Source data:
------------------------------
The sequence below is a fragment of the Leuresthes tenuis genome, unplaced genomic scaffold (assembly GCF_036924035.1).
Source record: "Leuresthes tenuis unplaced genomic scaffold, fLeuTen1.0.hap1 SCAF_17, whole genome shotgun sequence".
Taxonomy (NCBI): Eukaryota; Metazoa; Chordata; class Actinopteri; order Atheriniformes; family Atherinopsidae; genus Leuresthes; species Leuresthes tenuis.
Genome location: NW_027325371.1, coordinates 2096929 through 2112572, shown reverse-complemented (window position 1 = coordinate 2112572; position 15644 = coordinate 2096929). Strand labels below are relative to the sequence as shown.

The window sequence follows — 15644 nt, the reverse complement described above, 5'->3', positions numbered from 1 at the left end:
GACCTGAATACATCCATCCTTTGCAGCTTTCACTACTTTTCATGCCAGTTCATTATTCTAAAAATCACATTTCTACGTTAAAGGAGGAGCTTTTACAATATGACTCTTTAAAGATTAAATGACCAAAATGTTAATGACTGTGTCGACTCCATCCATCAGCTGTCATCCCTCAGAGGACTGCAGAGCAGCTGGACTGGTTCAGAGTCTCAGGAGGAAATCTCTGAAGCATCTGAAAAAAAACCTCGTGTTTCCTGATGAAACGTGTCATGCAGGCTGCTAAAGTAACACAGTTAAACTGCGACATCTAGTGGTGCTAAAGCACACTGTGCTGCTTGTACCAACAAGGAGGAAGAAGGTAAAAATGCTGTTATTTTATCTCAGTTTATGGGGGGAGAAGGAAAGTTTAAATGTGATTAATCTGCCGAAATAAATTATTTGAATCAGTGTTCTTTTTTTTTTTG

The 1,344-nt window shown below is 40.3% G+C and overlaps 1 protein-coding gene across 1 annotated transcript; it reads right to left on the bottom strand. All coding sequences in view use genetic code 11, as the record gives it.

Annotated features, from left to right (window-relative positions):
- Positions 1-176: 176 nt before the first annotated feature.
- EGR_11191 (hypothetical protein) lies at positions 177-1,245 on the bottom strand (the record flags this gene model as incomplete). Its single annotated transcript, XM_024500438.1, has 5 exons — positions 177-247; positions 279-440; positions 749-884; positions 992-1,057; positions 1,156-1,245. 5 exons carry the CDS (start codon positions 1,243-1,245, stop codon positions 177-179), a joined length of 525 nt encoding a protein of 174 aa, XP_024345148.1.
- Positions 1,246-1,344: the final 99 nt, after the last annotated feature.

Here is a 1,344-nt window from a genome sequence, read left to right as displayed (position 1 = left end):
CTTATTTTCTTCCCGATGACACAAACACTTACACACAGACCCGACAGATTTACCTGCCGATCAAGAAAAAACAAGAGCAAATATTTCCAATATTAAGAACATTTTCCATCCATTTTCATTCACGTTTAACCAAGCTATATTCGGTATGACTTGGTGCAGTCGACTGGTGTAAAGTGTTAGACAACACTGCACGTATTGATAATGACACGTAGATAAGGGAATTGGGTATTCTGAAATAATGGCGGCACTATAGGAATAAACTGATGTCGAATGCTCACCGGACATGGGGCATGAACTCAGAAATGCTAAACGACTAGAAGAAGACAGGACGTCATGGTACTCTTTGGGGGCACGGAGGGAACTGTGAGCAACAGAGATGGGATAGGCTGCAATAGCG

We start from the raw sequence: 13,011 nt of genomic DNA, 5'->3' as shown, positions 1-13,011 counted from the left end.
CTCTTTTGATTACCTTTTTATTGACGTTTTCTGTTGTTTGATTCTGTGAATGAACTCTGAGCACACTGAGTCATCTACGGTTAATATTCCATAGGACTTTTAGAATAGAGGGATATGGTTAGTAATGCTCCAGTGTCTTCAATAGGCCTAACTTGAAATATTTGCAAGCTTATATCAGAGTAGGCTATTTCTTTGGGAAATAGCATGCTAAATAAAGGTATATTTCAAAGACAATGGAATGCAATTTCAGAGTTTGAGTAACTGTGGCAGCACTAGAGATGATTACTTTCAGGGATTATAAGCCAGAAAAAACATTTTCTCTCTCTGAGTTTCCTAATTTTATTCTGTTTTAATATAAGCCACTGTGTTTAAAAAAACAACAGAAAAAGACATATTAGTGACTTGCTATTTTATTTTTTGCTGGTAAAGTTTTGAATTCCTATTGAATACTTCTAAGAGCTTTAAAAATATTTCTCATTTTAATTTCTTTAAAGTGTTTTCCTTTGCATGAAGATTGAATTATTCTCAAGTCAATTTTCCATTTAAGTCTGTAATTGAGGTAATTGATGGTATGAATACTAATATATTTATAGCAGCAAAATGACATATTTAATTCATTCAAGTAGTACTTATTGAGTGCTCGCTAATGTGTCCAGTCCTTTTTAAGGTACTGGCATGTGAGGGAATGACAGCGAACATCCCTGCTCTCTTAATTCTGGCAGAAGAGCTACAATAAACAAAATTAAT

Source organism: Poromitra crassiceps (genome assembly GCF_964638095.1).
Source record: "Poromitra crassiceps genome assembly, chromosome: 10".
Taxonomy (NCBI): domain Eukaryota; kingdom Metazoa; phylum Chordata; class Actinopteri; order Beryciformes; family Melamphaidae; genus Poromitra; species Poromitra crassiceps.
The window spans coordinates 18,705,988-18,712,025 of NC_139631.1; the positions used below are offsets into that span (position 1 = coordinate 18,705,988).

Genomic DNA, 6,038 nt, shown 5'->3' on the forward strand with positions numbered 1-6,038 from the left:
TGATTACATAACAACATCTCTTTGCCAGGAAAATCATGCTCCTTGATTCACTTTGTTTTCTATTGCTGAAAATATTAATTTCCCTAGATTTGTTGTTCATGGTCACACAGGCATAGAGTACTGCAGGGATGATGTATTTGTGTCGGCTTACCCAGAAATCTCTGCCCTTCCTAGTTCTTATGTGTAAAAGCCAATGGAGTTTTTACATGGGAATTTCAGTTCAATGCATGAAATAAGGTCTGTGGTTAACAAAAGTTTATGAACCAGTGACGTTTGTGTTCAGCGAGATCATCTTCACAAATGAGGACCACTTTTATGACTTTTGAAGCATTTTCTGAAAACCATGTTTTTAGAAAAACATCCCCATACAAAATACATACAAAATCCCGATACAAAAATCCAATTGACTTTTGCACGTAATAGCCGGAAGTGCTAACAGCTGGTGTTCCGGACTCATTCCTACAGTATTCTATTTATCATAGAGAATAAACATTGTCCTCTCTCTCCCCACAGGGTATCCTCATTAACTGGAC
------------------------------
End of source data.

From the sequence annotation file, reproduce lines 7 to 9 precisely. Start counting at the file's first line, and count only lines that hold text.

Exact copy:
The 1,344-nt window shown below is 40.3% G+C and overlaps 1 protein-coding gene across 1 annotated transcript; it reads right to left on the bottom strand. All coding sequences in view use genetic code 11, as the record gives it.

Annotated features, from left to right (window-relative positions):
- Positions 1-176: 176 nt before the first annotated feature.